The hidden costs of used/vintage "estate sale" bass clarinets

The hidden costs of used/vintage "estate sale" bass clarinets


I get emails from folks all the time sharing they’ve found a hidden needle/gem in the haystack of bass clarinets on eBay (or in an attic, or in a rummage sale) and asking for my opinion on it. Here’s a recent example:

I got a text message from my local woodwind tech at a music shop. He was at an estate sale last night, and got A LOT of old clarinets (and saxophones). I primarily play Bb clarinet, but play in a few local community musical theatre pit orchestras, and end up borrowing a bass. I'd love to get a Bass Clarinet.

So - from the estate sale - there is just one bass clarinet. I don't have a ton of details, but it is Selmer, wood and has a serial number of B6xxx. I'm wondering if you can offer any tips of things to look for. I know you play on Selmer now, but this is obviously older. Best I can tell searching online, probably from about 1980/81. Any experience? Good instrument? Gotchas to look for? I'll obviously go play it and check it out. The local tech did a full restoration on my 1925 Conn Alto Sax, so I'm sure can help get it into playing shape if needed, but obviously that is only worth it if it "has good bones".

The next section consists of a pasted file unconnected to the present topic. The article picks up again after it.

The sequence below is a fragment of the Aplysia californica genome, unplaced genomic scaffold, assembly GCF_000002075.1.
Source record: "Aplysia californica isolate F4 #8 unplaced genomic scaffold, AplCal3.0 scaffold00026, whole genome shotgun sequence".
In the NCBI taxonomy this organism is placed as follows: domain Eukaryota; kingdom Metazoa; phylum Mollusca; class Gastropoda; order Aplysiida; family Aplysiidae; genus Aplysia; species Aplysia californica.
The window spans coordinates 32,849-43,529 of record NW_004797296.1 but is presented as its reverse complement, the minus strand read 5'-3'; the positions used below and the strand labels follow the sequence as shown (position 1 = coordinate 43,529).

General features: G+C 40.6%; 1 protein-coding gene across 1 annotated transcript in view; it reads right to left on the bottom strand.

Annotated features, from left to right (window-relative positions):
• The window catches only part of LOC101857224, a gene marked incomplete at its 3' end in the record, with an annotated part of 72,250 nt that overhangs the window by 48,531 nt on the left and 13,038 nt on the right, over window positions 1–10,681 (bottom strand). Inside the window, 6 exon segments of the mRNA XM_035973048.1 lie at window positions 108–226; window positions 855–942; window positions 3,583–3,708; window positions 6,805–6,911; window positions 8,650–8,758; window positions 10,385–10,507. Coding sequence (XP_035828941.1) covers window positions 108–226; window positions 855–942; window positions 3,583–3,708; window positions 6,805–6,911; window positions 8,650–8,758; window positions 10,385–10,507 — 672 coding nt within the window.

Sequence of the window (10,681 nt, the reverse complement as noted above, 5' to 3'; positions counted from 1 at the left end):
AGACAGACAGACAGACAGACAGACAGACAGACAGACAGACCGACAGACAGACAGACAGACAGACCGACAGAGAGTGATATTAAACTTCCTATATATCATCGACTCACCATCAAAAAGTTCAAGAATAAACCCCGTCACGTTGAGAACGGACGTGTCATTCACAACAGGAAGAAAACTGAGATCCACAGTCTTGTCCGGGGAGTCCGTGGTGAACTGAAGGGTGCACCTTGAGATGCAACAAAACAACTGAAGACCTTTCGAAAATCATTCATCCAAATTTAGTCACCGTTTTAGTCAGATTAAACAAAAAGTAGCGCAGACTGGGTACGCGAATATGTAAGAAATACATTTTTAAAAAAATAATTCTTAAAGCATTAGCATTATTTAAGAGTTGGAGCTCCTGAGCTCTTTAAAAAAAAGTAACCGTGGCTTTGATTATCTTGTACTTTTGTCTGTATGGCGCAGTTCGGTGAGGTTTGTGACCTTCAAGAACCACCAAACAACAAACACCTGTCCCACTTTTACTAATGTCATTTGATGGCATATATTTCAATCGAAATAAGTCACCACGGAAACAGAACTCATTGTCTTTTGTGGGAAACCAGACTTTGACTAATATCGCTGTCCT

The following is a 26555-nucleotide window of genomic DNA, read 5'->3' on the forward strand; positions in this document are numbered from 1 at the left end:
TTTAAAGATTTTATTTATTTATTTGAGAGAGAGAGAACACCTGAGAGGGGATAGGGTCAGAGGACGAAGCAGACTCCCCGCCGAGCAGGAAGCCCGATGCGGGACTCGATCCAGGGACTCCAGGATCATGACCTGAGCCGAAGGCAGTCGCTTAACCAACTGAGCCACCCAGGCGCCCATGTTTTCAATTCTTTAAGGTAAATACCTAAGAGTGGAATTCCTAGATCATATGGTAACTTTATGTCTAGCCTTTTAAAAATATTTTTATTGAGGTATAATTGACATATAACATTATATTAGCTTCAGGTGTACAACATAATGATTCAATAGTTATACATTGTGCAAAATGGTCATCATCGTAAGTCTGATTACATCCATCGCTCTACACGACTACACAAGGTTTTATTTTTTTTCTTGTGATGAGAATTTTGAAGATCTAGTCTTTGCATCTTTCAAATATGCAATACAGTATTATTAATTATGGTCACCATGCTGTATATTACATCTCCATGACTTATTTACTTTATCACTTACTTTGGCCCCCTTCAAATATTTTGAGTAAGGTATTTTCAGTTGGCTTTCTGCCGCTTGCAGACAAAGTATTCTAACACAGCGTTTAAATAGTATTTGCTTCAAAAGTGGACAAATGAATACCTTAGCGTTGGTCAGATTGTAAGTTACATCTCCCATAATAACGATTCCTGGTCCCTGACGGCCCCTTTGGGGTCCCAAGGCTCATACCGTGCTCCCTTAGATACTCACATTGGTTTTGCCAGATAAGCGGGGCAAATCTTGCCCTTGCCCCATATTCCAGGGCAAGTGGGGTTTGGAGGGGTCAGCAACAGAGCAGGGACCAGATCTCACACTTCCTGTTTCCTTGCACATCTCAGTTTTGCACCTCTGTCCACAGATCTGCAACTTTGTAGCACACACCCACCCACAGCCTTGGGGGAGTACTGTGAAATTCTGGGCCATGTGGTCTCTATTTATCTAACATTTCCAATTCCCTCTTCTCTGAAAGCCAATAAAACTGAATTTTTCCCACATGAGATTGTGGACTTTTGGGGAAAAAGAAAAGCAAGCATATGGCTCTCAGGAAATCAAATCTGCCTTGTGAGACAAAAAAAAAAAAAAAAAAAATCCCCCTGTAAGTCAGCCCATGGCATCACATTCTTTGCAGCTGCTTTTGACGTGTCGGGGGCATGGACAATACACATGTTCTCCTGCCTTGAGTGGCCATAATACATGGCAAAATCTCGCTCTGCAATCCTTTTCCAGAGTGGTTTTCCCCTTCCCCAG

My response to this specific question was this:

It’s hard to know from the serial number, but if the horn is from the early 1980s, it’s a Selmer 31 (or 33 if it’s a low C bass). I had one of those back in the 80s, and it’s an excellent horn. Obviously, look out for cracks; everything else can be worked on. Just be ready to drop some serious coin fixing it up.

My blog post opinion from 10 years ago still stands: vintage bass clarinets suck. That said, some old horns like the Selmer model 33—which was my first horn back in 1985—can be excellent, if you can get them at a good price (under $4,000). So you may be staring at a hidden gem. The issue is, you don’t really know if it’s a gem until you buy it and fix it up—and that’s where the cost starts to really add up.

Here’s what you might be looking at when fixing up that old horn: